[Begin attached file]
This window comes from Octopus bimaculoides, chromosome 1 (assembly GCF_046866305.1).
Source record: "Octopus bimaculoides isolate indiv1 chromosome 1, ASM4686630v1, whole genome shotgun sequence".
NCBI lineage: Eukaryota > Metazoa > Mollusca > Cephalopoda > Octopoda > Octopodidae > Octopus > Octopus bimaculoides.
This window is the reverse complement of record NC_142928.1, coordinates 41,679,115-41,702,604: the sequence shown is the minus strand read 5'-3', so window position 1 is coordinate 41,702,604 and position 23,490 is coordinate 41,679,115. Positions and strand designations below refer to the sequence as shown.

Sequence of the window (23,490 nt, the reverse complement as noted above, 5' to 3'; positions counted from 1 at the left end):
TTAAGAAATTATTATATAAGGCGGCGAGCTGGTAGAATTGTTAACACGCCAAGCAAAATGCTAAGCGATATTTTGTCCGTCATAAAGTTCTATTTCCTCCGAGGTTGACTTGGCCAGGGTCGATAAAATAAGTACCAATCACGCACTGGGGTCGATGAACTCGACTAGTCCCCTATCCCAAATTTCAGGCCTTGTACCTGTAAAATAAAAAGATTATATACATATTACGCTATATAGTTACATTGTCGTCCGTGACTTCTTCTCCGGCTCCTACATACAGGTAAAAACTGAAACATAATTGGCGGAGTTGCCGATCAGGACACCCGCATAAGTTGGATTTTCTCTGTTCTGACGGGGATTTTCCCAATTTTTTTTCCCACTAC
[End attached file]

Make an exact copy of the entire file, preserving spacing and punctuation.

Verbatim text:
This window comes from Octopus bimaculoides, chromosome 1 (assembly GCF_046866305.1).
Source record: "Octopus bimaculoides isolate indiv1 chromosome 1, ASM4686630v1, whole genome shotgun sequence".
NCBI lineage: Eukaryota > Metazoa > Mollusca > Cephalopoda > Octopoda > Octopodidae > Octopus > Octopus bimaculoides.
This window is the reverse complement of record NC_142928.1, coordinates 41,679,115-41,702,604: the sequence shown is the minus strand read 5'-3', so window position 1 is coordinate 41,702,604 and position 23,490 is coordinate 41,679,115. Positions and strand designations below refer to the sequence as shown.

Sequence of the window (23,490 nt, the reverse complement as noted above, 5' to 3'; positions counted from 1 at the left end):
TTAAGAAATTATTATATAAGGCGGCGAGCTGGTAGAATTGTTAACACGCCAAGCAAAATGCTAAGCGATATTTTGTCCGTCATAAAGTTCTATTTCCTCCGAGGTTGACTTGGCCAGGGTCGATAAAATAAGTACCAATCACGCACTGGGGTCGATGAACTCGACTAGTCCCCTATCCCAAATTTCAGGCCTTGTACCTGTAAAATAAAAAGATTATATACATATTACGCTATATAGTTACATTGTCGTCCGTGACTTCTTCTCCGGCTCCTACATACAGGTAAAAACTGAAACATAATTGGCGGAGTTGCCGATCAGGACACCCGCATAAGTTGGATTTTCTCTGTTCTGACGGGGATTTTCCCAATTTTTTTTCCCACTAC